Saturday, September 1, 2012

The Eyes of Tejas are Upon Me

Hi Everyone!

I’m sorry I haven’t updated in a while. Things are crazy.

Currently, I’m in Texas visiting family before leaving for Latvia on Thursday. Quite a lot has happened since I last updated, but honestly it isn’t all that interesting. Well, some of it was interesting when it happened, but I don’t know if I can write about it interestingly. Nevertheless, I promised to update people on the whole “preparing to start at Fulbright” process, so I’ll do that.

I did manage to get my medical clearance and I submitted all of the paperwork to trigger my first payment. They were fairly quick once it got in the system. I’ve noticed that Fulbright often puts, “It may take such and such time to get this completed” on paperwork, but in my experience they tend to get things done quicker than they warned. That means that I’m worried about getting things done in time because of the dire warnings like “Submit all of this stuff at least six weeks before leaving or you might not get your money before you depart.” So I ask about deadlines and what happens if I don’t get my money, etc, and I’m told “Don’t worry.” Of course I’m going to worry. The paperwork is dire! I guess I would rather be told “Well, we usually get this done in three weeks, but we say six weeks just in case the world explodes.”

In short, if you’re thinking of applying, pay attention the dire warnings, but don’t freak out if you feel you’re behind. You’re going to get mixed messages.­

One issue I’m dealing with is a lack of quick communication on multiple fronts. I understand that I’m dealing with a lot of different people in different locals with different backgrounds and cultures and time differences. I don’t need a lecture about people being busy. (I’ve gotten that already.) Still, I do find it nice to receive some sort of “I saw your email” message. I worked in a job with customer email and am used to replying, “I can’t give you an answer to your question, but I finding someone who does and I will let you know.” That way, if it takes a couple of days to get an answer, the person knows I’m not just ignoring them. I know people differ on this, but I get frustrated when I ask a question and receive a seemingly non-related question in response. Or no answer for weeks. Or at all. I guess I err on the side of pestering someone instead of assuming, “They’re working on it.” Because I do understand that I’m not the only person trying to arrange stuff, I feel that I have to be my own advocate when it comes to email.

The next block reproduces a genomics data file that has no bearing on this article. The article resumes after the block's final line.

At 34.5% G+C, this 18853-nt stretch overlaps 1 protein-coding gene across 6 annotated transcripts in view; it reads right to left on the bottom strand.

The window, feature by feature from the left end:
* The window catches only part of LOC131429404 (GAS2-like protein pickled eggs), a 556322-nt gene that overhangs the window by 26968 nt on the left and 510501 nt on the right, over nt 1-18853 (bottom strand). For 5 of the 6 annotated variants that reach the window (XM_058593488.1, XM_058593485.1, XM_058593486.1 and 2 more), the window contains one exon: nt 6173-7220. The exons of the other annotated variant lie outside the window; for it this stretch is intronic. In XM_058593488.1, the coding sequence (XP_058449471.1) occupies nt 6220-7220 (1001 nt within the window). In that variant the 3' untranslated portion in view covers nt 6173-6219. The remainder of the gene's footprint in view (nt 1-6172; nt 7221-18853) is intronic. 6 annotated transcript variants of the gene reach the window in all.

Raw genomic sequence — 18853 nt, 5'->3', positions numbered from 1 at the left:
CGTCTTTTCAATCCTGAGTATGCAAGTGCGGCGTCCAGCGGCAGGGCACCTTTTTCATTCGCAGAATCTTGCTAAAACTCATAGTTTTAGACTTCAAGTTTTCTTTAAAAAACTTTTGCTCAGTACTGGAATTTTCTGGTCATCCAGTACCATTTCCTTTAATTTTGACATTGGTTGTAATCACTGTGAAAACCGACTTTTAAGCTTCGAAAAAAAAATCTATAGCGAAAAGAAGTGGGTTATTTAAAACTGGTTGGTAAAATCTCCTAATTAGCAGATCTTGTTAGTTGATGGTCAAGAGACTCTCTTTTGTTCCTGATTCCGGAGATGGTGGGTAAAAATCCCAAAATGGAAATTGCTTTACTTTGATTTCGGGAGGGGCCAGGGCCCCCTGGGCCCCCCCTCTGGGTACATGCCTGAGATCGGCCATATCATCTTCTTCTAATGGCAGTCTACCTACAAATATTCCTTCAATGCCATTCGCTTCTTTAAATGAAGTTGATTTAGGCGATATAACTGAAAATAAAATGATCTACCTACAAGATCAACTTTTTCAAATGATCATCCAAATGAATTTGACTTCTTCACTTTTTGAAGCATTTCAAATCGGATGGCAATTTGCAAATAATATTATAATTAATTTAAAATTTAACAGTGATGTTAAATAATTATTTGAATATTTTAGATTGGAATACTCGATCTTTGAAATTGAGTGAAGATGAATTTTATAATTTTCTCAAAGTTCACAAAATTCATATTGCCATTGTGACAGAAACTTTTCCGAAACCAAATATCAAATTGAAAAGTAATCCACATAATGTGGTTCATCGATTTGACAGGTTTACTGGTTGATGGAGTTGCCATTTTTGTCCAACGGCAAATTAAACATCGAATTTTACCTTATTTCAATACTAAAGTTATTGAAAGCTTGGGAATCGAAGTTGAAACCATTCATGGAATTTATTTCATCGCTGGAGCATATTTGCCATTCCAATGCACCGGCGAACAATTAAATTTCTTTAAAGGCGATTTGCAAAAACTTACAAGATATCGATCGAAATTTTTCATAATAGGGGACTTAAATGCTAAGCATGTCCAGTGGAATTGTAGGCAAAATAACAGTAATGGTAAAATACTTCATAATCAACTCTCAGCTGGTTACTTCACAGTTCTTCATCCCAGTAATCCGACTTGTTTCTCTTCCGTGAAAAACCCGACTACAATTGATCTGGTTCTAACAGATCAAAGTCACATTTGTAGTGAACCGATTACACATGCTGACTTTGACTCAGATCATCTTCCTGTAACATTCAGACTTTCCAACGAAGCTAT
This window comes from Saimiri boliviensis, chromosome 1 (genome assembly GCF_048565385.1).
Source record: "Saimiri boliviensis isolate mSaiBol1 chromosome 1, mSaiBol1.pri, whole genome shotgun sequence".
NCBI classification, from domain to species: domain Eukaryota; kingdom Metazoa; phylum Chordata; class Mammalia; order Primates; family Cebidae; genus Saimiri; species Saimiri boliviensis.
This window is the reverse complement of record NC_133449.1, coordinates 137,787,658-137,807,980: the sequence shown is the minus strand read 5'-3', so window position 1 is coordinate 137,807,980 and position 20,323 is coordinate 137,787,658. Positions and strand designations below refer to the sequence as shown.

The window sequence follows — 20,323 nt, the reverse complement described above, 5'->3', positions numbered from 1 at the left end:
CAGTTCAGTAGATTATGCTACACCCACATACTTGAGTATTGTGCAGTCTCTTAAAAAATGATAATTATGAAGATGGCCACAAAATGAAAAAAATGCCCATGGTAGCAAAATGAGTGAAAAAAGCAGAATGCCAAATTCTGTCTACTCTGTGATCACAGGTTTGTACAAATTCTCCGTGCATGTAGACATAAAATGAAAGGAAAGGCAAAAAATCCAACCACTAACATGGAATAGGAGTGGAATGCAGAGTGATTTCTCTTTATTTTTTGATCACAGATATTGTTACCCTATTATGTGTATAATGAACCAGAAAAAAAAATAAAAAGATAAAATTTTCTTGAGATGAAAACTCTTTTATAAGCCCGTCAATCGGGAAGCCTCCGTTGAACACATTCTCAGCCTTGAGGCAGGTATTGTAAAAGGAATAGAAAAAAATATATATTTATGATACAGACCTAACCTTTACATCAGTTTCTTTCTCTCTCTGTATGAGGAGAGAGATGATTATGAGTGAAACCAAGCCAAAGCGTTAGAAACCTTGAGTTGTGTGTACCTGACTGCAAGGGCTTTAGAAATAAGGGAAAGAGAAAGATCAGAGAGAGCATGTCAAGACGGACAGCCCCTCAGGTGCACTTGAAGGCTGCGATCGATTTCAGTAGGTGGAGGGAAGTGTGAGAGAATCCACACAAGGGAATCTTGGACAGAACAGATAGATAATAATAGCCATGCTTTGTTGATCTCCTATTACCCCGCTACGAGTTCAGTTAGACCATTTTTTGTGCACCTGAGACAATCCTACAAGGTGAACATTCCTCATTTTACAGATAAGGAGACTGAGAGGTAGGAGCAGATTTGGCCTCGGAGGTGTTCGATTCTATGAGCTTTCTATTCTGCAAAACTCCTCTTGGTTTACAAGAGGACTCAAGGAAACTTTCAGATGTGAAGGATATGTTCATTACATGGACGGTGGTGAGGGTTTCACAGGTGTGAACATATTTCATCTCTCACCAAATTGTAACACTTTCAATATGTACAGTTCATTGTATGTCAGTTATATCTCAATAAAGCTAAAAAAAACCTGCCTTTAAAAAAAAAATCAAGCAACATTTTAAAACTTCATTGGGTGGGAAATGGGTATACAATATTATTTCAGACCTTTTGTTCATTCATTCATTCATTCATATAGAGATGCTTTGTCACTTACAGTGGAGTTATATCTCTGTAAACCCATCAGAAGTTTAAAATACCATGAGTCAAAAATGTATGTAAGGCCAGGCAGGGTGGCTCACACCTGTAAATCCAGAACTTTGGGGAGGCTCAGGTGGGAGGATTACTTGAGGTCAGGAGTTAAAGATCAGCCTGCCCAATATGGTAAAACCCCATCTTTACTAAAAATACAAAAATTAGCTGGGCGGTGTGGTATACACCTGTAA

My partial list of worries in no particular order:
1. sucking at teaching
2. my school expecting me to not suck at teaching and therefore thinking I’m an idiot when I arrive
3. not having a place to live
4. not being able to communicate effectively because my Russian, at this point, is shit

I’ve been working on points 1, 2, and 4 by being clear when communicating with my schools in Rezekne that I’m not a trained teacher, that Fulbright is sending me as an assistant, and that my Russian is pretty crappy. Hopefully it’s enough. I’m sure we’ll all have to adjust our expectations. I’m coming to terms with that, though the planner in me finds it hard hard hard.

As for point #3: I’m working on it. Oy. I have a place to crash when I arrive, so I’m not completely at a loss. Thank god for friends!